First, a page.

Analyzing figures from the 2019-20 Crime Survey, the report identifies 3.7 million incidents of fraud in England and Wales alone, most typically credit card fraud, identity theft, or cyber-related criminality, making fraud the crime UK citizens are most likely to experience. The report also assesses that fraud is generating escalating costs to business, estimated to be around £140 billion per year, and to the public sector, estimated to fall somewhere between £31-48 billion per year, around the value of the UK’s national defense budget.
According to RUSI, the UK fraud epidemic is now a national security issue, not only because of its scale, but because of the sources from which it emanates. The report notes that the UK has become a primary fraud target for international Organised Crime Groups (OCGs) and terrorist networks, citing one case where Islamic State activists defrauded UK pensioners out of £1 million to support funding for travel from the UK to Syria and Iraq. The fraudsters impersonated police officers and gained access to account funds by telling their targets that their accounts had already been compromised.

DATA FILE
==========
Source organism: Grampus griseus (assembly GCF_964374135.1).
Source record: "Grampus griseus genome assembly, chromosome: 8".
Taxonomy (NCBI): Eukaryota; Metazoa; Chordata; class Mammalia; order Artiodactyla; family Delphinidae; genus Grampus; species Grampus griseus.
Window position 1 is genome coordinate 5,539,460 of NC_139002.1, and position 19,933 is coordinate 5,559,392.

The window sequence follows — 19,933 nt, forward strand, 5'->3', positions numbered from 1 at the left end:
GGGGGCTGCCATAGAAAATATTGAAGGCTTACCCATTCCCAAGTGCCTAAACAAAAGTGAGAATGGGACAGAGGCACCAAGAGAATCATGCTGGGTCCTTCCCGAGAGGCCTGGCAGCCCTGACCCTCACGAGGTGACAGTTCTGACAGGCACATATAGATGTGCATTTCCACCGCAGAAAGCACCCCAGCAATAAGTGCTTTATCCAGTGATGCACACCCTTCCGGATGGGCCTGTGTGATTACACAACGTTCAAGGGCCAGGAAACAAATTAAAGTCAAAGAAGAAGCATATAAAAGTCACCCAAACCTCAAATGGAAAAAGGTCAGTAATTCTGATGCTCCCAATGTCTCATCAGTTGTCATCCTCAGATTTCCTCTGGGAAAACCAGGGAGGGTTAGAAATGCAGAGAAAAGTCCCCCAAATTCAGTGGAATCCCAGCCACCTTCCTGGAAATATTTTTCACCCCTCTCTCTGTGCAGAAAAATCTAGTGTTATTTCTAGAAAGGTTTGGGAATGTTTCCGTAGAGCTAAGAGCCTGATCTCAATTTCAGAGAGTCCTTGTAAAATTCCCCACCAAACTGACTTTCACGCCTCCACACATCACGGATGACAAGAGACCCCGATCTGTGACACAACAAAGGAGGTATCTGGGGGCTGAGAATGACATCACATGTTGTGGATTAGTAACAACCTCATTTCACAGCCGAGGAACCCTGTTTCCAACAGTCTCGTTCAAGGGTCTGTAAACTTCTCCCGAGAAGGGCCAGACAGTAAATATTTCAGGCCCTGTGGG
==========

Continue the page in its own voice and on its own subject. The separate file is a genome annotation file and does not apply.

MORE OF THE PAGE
RUSI also believes that at its current levels, fraud has “the potential to disrupt society…by psychologically impacting individuals, undermining the viability of businesses…[and]…putting pressure on public services.” It further undermines the UK’s reputation as a secure place to do business, which is a particular concern as the country seeks to build wider global economic relationships after its departure from the European Union (EU).
A separate report, the UK 2020 ‘Fraud Barometer’ from professional services provider KPMG, has also recently been published. At first glance, it provides a slightly contradictory picture to RUSI, noting that by value, fraud cases that passed through UK courts in 2020 were down 36% by value on the previous year, at £724 million, and that the volume of fraud cases had decreased by 51%. However, as the Barometer notes, their figures do not reflect broader levels of societal fraud “but rather fallout following the COVID-19 lockdown restrictions on the courts.” Indeed, the paper also notes that certain types of fraud cases had risen by value during the pandemic, including a 200% increase in procurement and 675% increase in loan and mortgage fraud.